Sound And Vision: Hayao Miyazaki

Contributing Writer; The Netherlands
Sound And Vision: Hayao Miyazaki

In the article series Sound and Vision we take a look at music videos from notable directors. This week we look at Chage and Aska's On Your Mark, directed by Hayao Miyazaki.

After yet another Academy Award win for Hayao Miyazaki, this time for The Boy and the Heron, it is as good a time as any to look at the music video he directed. Chage and Aska's On your Mark is a glossy power ballad in typical early nineties style, accompanied by a short that ranks among the best music videos of all time, mostly due to the precise worldbuilding and the world-class designs of Miyazaki.

The story in On Your Mark is deceptively simple. Two cops help a young angel escape from a cult, by brute violent force, and later help her flee from a nuclear facility in which she is also captured. Eventually they set her free in a nuclear wasteland, that is slowly turning into a zone filled with green, a symbol for hope of a future in a destitute cyberpunk world.

There are several quirks tho, that make the narrative slightly more convoluted. Many fake-outs (are the cops dying in a free fall?), flash-forwards and repeated narrative scenes with different outcomes, make the audience wonder what is real and what is not. The effect is akin to something like Lola Rennt (Run Lola Run), Blind Chance or Sliding Doors, where it depends on your preference which of the many narrative strands are the one you consider canon. A Choose Your Own Adventure-Miyazaki, if you will. It fits the thematic tropes about hope vs. violence, nature vs. technology and the earthly vs. the heavenly.

It is not necessarily easy to pinpoint where these themes converge into the other. For instance, the character that represents hope, the winged woman, is only released by brute violence. The heavenly is also represented by the cult that keeps her captured. And while we eventually leave the city scapes for greener pastures, those greener pastures are themselves a nuclear wasteland. And the city, while being representative of technology gone haywire, has many a park on pedestals, as the high rises of the city have forestation on top of them. It's all ontologically quite gray.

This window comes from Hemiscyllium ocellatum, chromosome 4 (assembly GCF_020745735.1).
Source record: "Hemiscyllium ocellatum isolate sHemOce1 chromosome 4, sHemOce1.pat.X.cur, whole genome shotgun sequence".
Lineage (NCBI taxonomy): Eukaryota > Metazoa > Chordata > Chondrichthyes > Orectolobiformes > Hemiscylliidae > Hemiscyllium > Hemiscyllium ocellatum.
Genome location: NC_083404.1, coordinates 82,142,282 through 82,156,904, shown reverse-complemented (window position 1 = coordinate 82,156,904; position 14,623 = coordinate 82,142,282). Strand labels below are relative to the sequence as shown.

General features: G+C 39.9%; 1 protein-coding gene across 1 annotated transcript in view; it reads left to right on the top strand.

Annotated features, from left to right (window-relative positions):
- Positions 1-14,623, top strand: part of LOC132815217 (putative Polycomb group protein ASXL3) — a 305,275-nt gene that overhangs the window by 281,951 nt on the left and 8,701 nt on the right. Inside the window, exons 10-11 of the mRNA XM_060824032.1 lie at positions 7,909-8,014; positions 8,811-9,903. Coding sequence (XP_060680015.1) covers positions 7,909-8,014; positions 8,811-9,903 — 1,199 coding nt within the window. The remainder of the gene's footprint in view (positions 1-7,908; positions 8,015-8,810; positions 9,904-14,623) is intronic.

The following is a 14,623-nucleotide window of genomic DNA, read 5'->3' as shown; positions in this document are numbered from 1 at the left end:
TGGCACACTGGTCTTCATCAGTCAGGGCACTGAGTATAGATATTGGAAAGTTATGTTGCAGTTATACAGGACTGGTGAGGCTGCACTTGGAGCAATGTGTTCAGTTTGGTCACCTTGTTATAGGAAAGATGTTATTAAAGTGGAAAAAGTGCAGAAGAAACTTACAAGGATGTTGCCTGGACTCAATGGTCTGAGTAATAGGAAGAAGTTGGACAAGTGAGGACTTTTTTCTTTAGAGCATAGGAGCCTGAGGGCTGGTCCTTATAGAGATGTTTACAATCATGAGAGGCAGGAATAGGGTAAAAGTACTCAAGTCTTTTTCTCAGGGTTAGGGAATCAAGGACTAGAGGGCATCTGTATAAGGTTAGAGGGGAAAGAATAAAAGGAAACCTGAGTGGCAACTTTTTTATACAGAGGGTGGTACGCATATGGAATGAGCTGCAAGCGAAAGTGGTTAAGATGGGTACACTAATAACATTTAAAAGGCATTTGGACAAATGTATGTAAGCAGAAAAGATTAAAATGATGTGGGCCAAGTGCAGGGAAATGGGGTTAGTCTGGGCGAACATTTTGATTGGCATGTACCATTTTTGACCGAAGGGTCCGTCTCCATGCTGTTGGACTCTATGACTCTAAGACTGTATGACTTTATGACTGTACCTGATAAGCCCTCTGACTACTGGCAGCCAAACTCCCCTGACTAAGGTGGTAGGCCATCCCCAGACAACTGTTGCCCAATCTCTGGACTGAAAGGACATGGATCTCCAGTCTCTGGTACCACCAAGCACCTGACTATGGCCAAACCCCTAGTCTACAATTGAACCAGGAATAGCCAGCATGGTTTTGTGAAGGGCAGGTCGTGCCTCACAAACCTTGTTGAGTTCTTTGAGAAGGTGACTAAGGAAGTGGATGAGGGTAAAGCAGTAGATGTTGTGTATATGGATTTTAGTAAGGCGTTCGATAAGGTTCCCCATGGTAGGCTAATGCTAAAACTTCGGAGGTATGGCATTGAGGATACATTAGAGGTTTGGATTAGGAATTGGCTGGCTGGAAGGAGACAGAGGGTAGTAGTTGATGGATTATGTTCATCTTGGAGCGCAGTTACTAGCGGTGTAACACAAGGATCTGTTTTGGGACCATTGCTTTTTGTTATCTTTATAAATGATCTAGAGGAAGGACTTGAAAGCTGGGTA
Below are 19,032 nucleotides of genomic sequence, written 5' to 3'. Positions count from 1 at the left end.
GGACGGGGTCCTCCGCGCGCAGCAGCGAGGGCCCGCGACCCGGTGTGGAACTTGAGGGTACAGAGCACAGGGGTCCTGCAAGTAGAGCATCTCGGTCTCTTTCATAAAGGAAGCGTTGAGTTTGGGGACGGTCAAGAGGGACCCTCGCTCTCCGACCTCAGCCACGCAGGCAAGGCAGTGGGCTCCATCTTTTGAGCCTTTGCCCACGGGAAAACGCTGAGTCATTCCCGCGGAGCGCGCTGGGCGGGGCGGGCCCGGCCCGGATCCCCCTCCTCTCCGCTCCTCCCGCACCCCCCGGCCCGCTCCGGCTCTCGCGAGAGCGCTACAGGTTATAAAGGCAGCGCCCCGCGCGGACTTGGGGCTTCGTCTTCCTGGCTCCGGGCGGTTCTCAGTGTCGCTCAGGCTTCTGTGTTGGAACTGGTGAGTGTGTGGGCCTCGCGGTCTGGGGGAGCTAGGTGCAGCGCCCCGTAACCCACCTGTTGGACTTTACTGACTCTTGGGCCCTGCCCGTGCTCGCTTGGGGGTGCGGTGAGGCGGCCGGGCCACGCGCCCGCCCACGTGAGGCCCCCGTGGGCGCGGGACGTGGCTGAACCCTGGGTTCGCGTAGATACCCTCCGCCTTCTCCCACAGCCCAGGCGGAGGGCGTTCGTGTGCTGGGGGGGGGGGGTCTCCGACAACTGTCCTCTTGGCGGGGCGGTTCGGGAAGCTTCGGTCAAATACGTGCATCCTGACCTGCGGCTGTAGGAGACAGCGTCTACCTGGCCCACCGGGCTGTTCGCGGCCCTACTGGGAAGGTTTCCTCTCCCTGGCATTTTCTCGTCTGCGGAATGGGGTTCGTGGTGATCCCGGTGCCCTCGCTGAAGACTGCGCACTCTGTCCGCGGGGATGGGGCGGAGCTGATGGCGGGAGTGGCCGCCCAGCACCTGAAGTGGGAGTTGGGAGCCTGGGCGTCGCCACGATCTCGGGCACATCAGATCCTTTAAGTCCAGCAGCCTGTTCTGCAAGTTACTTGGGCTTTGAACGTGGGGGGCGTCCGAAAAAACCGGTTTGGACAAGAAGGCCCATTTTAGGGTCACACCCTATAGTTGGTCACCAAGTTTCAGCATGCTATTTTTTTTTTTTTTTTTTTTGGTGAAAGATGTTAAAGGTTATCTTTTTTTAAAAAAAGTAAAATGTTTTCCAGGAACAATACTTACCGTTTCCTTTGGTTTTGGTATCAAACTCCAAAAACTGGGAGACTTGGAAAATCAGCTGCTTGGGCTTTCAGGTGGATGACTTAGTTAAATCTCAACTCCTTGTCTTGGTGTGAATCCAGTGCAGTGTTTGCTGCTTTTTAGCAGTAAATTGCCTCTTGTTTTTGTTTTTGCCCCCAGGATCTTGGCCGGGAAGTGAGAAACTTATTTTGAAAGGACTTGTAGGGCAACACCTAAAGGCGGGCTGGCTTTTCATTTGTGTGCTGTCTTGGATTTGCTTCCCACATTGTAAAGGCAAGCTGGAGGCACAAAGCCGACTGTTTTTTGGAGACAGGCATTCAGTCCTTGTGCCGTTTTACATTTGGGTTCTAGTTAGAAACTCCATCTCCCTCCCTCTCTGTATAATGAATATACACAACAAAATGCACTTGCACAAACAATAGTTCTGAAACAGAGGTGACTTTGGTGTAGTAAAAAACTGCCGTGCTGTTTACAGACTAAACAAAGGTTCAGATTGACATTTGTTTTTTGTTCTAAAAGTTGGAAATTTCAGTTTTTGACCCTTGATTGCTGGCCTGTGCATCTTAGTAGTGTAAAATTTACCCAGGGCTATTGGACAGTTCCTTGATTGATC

It is also a typical Miyazaki-video in its designs. The vehicles, the city scapes, the round blobby costumes. It is vintage Miyazaki, as is the obsession with flight as a symbol of hope. Still the music video introduced another new quirk for Miyazaki, being the first project he was involved in that used computer generated images for some of the backgrounds and vehicles. These were techniques he would later incorporate in Princess Mononoke. It was even during the pre-production of that movie that Miyazaki suffered from writer's block and decided to focus on this music video instead. Suffice to say, Miyazaki's vision of getting out of a funk is making a flight-focused music video about hope, man's relation to the environment, and exploration of the nature of violence. It's a key work that has sadly been somewhat overlooked within Miyazaki's oeuvre.

ジブリ実験劇場 On Your Mark - Chage & Aska (1995) from MrLucasdemassy on Vimeo.

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